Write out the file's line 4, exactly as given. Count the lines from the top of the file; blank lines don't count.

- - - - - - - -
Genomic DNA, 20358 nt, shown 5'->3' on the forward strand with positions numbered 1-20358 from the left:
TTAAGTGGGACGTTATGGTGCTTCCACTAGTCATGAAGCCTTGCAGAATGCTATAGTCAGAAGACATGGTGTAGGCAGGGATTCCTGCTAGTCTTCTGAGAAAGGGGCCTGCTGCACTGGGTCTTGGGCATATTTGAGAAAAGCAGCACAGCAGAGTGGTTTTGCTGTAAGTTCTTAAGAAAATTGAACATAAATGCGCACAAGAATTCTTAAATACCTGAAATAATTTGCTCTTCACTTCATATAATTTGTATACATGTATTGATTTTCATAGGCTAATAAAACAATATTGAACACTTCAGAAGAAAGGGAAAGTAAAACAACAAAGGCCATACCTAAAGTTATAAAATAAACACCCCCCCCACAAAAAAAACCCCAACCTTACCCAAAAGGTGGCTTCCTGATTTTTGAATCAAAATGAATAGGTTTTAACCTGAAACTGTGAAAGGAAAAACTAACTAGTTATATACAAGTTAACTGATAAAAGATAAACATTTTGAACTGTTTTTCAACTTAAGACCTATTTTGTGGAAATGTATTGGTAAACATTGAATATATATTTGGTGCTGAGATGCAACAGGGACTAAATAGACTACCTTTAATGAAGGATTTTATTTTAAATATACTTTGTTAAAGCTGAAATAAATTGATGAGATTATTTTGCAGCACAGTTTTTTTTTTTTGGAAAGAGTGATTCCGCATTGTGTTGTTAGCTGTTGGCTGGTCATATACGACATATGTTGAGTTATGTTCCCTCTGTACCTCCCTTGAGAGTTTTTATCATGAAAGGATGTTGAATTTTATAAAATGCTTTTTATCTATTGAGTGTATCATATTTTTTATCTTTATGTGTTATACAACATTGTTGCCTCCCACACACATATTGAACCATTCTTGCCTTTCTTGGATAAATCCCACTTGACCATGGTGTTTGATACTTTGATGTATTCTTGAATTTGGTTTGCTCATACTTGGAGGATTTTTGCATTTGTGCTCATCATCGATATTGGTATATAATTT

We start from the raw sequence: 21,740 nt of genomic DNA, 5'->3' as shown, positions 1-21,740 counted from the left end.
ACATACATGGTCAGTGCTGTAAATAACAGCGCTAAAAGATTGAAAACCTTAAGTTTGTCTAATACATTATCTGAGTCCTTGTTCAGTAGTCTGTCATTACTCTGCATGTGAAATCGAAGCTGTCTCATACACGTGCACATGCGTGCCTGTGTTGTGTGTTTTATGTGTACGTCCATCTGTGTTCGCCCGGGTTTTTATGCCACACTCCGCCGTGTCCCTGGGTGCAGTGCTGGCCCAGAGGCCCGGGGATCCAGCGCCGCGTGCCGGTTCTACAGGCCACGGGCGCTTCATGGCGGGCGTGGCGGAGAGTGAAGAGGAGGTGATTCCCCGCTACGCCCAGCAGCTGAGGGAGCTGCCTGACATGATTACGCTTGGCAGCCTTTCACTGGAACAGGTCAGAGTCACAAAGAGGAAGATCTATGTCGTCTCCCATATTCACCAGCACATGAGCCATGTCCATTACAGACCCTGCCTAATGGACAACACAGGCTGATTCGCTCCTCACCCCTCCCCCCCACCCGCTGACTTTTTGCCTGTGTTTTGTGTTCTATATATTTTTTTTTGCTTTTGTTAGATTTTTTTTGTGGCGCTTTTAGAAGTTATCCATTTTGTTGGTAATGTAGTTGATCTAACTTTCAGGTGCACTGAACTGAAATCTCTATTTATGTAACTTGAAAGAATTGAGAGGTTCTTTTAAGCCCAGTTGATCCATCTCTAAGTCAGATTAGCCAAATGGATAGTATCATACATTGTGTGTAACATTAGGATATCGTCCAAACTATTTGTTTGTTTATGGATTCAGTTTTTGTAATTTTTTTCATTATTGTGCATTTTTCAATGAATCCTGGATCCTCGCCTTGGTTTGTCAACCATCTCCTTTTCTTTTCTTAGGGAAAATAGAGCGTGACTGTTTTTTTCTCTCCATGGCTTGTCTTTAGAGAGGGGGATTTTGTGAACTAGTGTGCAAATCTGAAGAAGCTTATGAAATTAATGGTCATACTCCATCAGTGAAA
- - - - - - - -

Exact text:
ACATACATGGTCAGTGCTGTAAATAACAGCGCTAAAAGATTGAAAACCTTAAGTTTGTCTAATACATTATCTGAGTCCTTGTTCAGTAGTCTGTCATTACTCTGCATGTGAAATCGAAGCTGTCTCATACACGTGCACATGCGTGCCTGTGTTGTGTGTTTTATGTGTACGTCCATCTGTGTTCGCCCGGGTTTTTATGCCACACTCCGCCGTGTCCCTGGGTGCAGTGCTGGCCCAGAGGCCCGGGGATCCAGCGCCGCGTGCCGGTTCTACAGGCCACGGGCGCTTCATGGCGGGCGTGGCGGAGAGTGAAGAGGAGGTGATTCCCCGCTACGCCCAGCAGCTGAGGGAGCTGCCTGACATGATTACGCTTGGCAGCCTTTCACTGGAACAGGTCAGAGTCACAAAGAGGAAGATCTATGTCGTCTCCCATATTCACCAGCACATGAGCCATGTCCATTACAGACCCTGCCTAATGGACAACACAGGCTGATTCGCTCCTCACCCCTCCCCCCCACCCGCTGACTTTTTGCCTGTGTTTTGTGTTCTATATATTTTTTTTTGCTTTTGTTAGATTTTTTTTGTGGCGCTTTTAGAAGTTATCCATTTTGTTGGTAATGTAGTTGATCTAACTTTCAGGTGCACTGAACTGAAATCTCTATTTATGTAACTTGAAAGAATTGAGAGGTTCTTTTAAGCCCAGTTGATCCATCTCTAAGTCAGATTAGCCAAATGGATAGTATCATACATTGTGTGTAACATTAGGATATCGTCCAAACTATTTGTTTGTTTATGGATTCAGTTTTTGTAATTTTTTTCATTATTGTGCATTTTTCAATGAATCCTGGATCCTCGCCTTGGTTTGTCAACCATCTCCTTTTCTTTTCTTAGGGAAAATAGAGCGTGACTGTTTTTTTCTCTCCATGGCTTGTCTTTAGAGAGGGGGATTTTGTGAACTAGTGTGCAAATCTGAAGAAGCTTATGAAATTAATGGTCATACTCCATCAGTGAAA